How To Survive the Relationship When You Work With Your Significant Other

You see them day and night...day and night. 

Gwen Stefani and Blake Shelton are still in that honeymoon phase, but that doesn’t mean working with your significant other is always easy. Gwen is returning to work on The Voice with her man just a few feet away.

And while they’re not the ordinary couple and the job is definitely not office work, many people do end up working with a boyfriend or a girlfriend.

Workplace advice pro and creator of Ask a Manager, Allison Green has some some tips for handling love in the workplace.

“What you should do is sit down with your [partner] and figure out how you’re going to (a) keep the relationship from being an issue for other people, and (b) keep work from being an issue in your relationship,” she says. “Don’t gross people out. No pet names, no PDA, no adoring looks, no acting like a couple in the office. Your goal is that you act so professionally that people forget you’re a couple.”

Also, be careful not to intrude in your partner’s work problems.

“No fighting each other’s battles. If one of you is having an issue with a coworker or a boss, the other one stays out of it,” Allison says. “Even if you would normally get involved if you weren’t a couple, you stay out of it anyway, because everyone will assume you’re acting out of bias and your credibility will suffer. Be clear with each other ahead of time that this is how you’re going to operate, so that you’re prepared when it happens. And it will happen.”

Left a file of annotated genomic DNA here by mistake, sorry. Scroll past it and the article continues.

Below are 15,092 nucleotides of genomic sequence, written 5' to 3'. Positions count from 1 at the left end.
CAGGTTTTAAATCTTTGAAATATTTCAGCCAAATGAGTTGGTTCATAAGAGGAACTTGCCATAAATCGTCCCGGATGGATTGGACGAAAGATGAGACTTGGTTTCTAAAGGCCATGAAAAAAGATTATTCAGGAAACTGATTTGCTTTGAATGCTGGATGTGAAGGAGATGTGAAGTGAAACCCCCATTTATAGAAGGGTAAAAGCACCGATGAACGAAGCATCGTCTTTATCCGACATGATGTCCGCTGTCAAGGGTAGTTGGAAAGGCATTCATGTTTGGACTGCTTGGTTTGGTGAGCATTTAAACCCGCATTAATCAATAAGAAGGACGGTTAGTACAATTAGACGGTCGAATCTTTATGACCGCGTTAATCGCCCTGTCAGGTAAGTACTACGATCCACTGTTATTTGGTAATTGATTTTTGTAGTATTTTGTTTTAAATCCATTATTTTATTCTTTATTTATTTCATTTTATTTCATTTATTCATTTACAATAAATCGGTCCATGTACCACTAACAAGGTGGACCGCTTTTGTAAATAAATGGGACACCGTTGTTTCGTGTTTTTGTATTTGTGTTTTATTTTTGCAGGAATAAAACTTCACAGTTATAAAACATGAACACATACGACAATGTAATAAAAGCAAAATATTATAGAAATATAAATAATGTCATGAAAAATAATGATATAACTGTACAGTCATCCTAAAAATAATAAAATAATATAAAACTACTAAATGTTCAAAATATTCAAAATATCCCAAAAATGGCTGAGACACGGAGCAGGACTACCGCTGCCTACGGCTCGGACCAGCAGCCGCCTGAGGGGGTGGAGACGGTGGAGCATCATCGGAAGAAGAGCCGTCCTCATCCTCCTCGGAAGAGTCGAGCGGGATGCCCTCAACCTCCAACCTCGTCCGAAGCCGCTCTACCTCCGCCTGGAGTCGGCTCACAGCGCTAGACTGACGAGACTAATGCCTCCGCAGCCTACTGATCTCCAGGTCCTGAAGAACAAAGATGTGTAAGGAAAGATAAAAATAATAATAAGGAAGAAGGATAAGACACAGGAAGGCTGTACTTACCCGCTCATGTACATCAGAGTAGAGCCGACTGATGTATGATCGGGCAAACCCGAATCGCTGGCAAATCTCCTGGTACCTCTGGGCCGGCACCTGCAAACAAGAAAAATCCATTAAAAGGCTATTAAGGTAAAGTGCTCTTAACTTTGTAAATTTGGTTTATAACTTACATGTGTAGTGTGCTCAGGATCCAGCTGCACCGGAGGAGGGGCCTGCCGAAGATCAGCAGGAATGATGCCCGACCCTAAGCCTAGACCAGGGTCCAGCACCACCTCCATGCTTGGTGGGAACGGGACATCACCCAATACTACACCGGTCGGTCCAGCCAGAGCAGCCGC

What if you’re fighting with your partner?

“If you’re not getting along, keep it out of the workplace,” Allison says. “Inflicting tension (or arguing or outright nastiness) on your coworkers is unfair to them. Do you tend to fight? If so, have a game plan ahead of time for how you’ll deal with working together when you want to kill each other.”

When you get home from your day at the office together, try to forget work.

“Make your home a work-discussion-free zone to whatever extent possible. If you spend all your time at home talking about work, bad things will happen. Not instantly (in fact, at first it will be fun), but eventually,” she says.

Overall, Allison says, “know ahead of time what you’re going to do if one of you is having a hard time at work — struggling in the job, not getting along with a boss, being warned that you’re in danger of being fired, etc.”

“It is very hard for a partner not to be affected by that when they are working in the same workplace, and it can end up ruining the not-struggling partner’s ability to stay there too,” she says. “It’s easy to think, ‘Oh, we’re both awesome at what we do, so that’s not going to happen,’ but it happens. Figure out ahead of time how you’re going to handle it professionally.”

Make sure you’ve got your eyes wide open about some hard realities of working with your significant other: You may hear unflattering comments about each other, and that will be uncomfortable.

“Go into this knowing exactly what you’re signing up for,” Allison warns.

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